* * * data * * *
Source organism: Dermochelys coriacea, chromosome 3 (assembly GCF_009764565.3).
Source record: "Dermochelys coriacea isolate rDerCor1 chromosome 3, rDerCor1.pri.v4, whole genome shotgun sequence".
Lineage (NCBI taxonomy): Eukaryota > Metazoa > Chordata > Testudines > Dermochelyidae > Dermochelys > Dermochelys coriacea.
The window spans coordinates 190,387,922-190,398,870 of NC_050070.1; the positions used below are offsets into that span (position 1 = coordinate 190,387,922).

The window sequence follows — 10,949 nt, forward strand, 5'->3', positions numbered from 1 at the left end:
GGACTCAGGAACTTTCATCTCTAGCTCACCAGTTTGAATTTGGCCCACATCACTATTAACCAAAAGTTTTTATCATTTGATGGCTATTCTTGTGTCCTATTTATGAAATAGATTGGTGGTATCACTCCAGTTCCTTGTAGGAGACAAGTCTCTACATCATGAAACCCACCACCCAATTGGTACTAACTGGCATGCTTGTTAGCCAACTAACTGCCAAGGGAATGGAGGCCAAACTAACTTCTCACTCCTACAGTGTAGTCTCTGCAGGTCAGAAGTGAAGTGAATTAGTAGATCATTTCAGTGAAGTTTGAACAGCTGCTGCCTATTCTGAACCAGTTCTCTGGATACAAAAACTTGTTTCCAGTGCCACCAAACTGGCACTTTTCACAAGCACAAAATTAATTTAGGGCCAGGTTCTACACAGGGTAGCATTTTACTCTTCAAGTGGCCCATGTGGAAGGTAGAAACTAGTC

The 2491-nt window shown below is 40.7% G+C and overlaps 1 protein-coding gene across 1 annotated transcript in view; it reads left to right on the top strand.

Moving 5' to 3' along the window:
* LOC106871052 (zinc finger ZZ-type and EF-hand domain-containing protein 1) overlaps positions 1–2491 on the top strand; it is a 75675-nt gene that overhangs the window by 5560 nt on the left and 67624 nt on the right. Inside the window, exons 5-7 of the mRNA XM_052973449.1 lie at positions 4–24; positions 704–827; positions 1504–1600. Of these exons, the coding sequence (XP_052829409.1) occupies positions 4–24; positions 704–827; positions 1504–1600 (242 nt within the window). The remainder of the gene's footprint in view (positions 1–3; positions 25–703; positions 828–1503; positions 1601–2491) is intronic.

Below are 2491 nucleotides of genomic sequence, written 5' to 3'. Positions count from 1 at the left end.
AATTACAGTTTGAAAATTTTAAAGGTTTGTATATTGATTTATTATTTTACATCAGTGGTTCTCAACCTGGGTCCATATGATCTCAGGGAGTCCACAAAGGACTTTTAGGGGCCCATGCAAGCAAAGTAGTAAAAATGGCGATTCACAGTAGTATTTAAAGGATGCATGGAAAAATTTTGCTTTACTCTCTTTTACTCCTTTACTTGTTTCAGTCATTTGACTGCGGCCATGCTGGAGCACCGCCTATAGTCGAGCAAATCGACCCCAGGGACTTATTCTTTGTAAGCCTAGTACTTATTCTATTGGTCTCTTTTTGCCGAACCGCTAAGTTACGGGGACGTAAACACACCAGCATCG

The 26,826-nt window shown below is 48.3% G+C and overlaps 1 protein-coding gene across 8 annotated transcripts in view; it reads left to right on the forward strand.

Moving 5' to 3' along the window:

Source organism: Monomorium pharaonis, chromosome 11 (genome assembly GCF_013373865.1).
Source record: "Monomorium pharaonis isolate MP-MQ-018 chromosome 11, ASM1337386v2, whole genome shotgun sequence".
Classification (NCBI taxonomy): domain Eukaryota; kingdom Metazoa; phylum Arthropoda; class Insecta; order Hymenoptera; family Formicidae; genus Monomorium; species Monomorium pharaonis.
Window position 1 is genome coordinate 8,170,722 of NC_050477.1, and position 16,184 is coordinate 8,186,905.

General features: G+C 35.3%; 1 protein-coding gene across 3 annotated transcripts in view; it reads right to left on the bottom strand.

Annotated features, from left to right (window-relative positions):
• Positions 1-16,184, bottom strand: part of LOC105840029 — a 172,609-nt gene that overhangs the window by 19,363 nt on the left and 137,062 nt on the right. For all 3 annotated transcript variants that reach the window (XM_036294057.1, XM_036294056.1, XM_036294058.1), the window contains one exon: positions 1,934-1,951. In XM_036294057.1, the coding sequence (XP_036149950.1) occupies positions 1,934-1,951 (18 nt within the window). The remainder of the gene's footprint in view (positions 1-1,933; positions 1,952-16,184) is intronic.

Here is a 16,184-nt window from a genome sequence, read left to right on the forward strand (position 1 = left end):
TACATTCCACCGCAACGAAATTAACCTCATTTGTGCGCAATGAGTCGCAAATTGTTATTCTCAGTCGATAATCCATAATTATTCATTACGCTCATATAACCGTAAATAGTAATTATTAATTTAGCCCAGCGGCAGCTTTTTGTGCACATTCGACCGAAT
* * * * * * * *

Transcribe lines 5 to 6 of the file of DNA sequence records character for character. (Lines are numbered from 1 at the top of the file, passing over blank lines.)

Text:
The window sequence follows — 10,949 nt, forward strand, 5'->3', positions numbered from 1 at the left end:
GGACTCAGGAACTTTCATCTCTAGCTCACCAGTTTGAATTTGGCCCACATCACTATTAACCAAAAGTTTTTATCATTTGATGGCTATTCTTGTGTCCTATTTATGAAATAGATTGGTGGTATCACTCCAGTTCCTTGTAGGAGACAAGTCTCTACATCATGAAACCCACCACCCAATTGGTACTAACTGGCATGCTTGTTAGCCAACTAACTGCCAAGGGAATGGAGGCCAAACTAACTTCTCACTCCTACAGTGTAGTCTCTGCAGGTCAGAAGTGAAGTGAATTAGTAGATCATTTCAGTGAAGTTTGAACAGCTGCTGCCTATTCTGAACCAGTTCTCTGGATACAAAAACTTGTTTCCAGTGCCACCAAACTGGCACTTTTCACAAGCACAAAATTAATTTAGGGCCAGGTTCTACACAGGGTAGCATTTTACTCTTCAAGTGGCCCATGTGGAAGGTAGAAACTAGTC